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Adam and No Eve NOTES.pdf

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Mike Johnstone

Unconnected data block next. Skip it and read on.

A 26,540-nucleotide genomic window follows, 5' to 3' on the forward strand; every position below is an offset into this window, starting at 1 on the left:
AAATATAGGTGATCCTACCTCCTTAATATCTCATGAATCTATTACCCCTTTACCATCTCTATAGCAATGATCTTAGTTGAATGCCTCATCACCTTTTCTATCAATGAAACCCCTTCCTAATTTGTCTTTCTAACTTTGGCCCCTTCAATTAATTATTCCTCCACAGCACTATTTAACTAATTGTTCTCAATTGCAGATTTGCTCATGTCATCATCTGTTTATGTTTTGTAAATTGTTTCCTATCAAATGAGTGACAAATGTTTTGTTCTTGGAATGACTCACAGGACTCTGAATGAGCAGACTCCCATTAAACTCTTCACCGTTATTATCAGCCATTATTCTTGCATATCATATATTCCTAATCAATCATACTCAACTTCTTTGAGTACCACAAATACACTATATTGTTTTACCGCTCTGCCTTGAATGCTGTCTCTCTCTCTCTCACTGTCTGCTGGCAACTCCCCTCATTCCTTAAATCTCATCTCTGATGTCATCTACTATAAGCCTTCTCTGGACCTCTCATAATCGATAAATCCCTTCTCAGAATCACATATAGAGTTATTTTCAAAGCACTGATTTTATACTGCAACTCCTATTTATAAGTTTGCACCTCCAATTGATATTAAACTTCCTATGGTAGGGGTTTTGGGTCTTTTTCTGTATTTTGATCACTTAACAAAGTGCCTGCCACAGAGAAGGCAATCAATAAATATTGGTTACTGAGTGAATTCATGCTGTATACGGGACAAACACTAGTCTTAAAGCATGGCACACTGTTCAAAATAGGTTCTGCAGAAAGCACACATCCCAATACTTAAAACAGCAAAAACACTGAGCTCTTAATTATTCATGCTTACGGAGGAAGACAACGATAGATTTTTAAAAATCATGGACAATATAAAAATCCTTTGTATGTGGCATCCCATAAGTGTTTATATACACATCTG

Bester, "Adam and No Eve" Reading Notes - much of his work features morally ambiguous characters - "Adam and No Eve" features psychological immersion into the fevered imagination of the narrator--this is typical of Bester's writing - he also withholds information initially - the story is ultimately about the overreaching of science and the consequences it can have - described as an "apocalyptic narrative" - the image of the seacoast is first mentioned at the beginning and repeated often throughout the text - from the beginning we know that something is changed about the Earth - Krane finds it strange that the Earth still retains its polarity - the main character is a man named Krane - the Earth is radically changed from what readers would expect--rather than an ocean, Krane finds just ash - the story is very imagistic - Krane is at the end of a long journey, and in deep pain--physically and emotionally - Krane's narrative is dissociating for readers--it feels disjointed and fevered, as he most likely does - the Hallymer of Krane's hallucinations is portrayed as a cruel, godlike figure - Krane no longer recalls his purpose, but he knows that he has a destination and that there is something important about getting there - just as the reader does not know their destination, Krane does not know his - the Earth is changing and Krane is being left behind - Evelyn in his hallucinations is pure and perfect compared to the ruined Earth - only partway through the story are readers given the background information they have been waiting for - Krane has discovered a way to produce extremely efficient fuel - nobody thinks his rocket will work, except his wife Evelyn - Hallymer calculates that the fuel is too dangerous to use - Krane thinks that he is being cautious enough, and yet his work seems rushed - he admits that he didn't really invent the fuel--he simply stumbled onto it - "No man was smart enough to think all that up by himself" - he knows that the ship will only last the one trip, but thinks that that is worth it - one trip into the unknown is worth the destruction that it will create (or so he thinks) - he feels deep emotions for his work and the ship - Hallymer goes behind Krane's back to try to stop the trip - Krane knows that he will fail, but he wants to try anyways - it turns out that Hallymer was right, and Krane's efforts have destroyed all life on Earth, leaving him the last living being - the Earth is made into a ball of fire--complete destruction - the Earth he returns to is completely ch
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